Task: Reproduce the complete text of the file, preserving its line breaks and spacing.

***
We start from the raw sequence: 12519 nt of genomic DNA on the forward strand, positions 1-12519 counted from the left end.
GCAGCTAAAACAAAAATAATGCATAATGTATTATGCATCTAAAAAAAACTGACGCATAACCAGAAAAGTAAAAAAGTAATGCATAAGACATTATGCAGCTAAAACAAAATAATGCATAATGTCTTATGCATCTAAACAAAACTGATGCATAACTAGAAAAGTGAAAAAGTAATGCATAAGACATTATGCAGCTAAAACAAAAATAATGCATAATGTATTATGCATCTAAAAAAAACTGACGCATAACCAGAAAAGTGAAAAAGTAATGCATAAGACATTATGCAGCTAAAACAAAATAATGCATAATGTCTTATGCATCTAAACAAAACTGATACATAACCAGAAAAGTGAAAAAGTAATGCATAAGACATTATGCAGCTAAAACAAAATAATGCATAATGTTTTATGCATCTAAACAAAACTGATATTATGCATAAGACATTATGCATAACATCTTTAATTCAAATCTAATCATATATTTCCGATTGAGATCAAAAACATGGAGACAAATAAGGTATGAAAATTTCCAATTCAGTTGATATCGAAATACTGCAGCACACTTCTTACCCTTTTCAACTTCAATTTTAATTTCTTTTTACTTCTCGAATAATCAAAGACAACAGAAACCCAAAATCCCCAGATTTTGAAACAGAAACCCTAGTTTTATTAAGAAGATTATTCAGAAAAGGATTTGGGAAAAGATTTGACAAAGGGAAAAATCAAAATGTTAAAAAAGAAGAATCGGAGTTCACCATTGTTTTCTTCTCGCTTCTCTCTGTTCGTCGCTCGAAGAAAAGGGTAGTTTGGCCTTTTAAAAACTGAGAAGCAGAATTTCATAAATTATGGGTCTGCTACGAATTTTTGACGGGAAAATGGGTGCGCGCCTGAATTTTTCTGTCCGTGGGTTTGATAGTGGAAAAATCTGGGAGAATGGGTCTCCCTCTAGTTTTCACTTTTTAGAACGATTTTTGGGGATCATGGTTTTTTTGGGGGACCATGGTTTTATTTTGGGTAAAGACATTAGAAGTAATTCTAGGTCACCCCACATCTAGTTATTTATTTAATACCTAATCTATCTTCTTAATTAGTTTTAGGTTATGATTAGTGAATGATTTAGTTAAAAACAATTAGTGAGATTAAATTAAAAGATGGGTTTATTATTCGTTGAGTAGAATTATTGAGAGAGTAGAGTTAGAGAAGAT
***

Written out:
We start from the raw sequence: 12519 nt of genomic DNA on the forward strand, positions 1-12519 counted from the left end.
GCAGCTAAAACAAAAATAATGCATAATGTATTATGCATCTAAAAAAAACTGACGCATAACCAGAAAAGTAAAAAAGTAATGCATAAGACATTATGCAGCTAAAACAAAATAATGCATAATGTCTTATGCATCTAAACAAAACTGATGCATAACTAGAAAAGTGAAAAAGTAATGCATAAGACATTATGCAGCTAAAACAAAAATAATGCATAATGTATTATGCATCTAAAAAAAACTGACGCATAACCAGAAAAGTGAAAAAGTAATGCATAAGACATTATGCAGCTAAAACAAAATAATGCATAATGTCTTATGCATCTAAACAAAACTGATACATAACCAGAAAAGTGAAAAAGTAATGCATAAGACATTATGCAGCTAAAACAAAATAATGCATAATGTTTTATGCATCTAAACAAAACTGATATTATGCATAAGACATTATGCATAACATCTTTAATTCAAATCTAATCATATATTTCCGATTGAGATCAAAAACATGGAGACAAATAAGGTATGAAAATTTCCAATTCAGTTGATATCGAAATACTGCAGCACACTTCTTACCCTTTTCAACTTCAATTTTAATTTCTTTTTACTTCTCGAATAATCAAAGACAACAGAAACCCAAAATCCCCAGATTTTGAAACAGAAACCCTAGTTTTATTAAGAAGATTATTCAGAAAAGGATTTGGGAAAAGATTTGACAAAGGGAAAAATCAAAATGTTAAAAAAGAAGAATCGGAGTTCACCATTGTTTTCTTCTCGCTTCTCTCTGTTCGTCGCTCGAAGAAAAGGGTAGTTTGGCCTTTTAAAAACTGAGAAGCAGAATTTCATAAATTATGGGTCTGCTACGAATTTTTGACGGGAAAATGGGTGCGCGCCTGAATTTTTCTGTCCGTGGGTTTGATAGTGGAAAAATCTGGGAGAATGGGTCTCCCTCTAGTTTTCACTTTTTAGAACGATTTTTGGGGATCATGGTTTTTTTGGGGGACCATGGTTTTATTTTGGGTAAAGACATTAGAAGTAATTCTAGGTCACCCCACATCTAGTTATTTATTTAATACCTAATCTATCTTCTTAATTAGTTTTAGGTTATGATTAGTGAATGATTTAGTTAAAAACAATTAGTGAGATTAAATTAAAAGATGGGTTTATTATTCGTTGAGTAGAATTATTGAGAGAGTAGAGTTAGAGAAGAT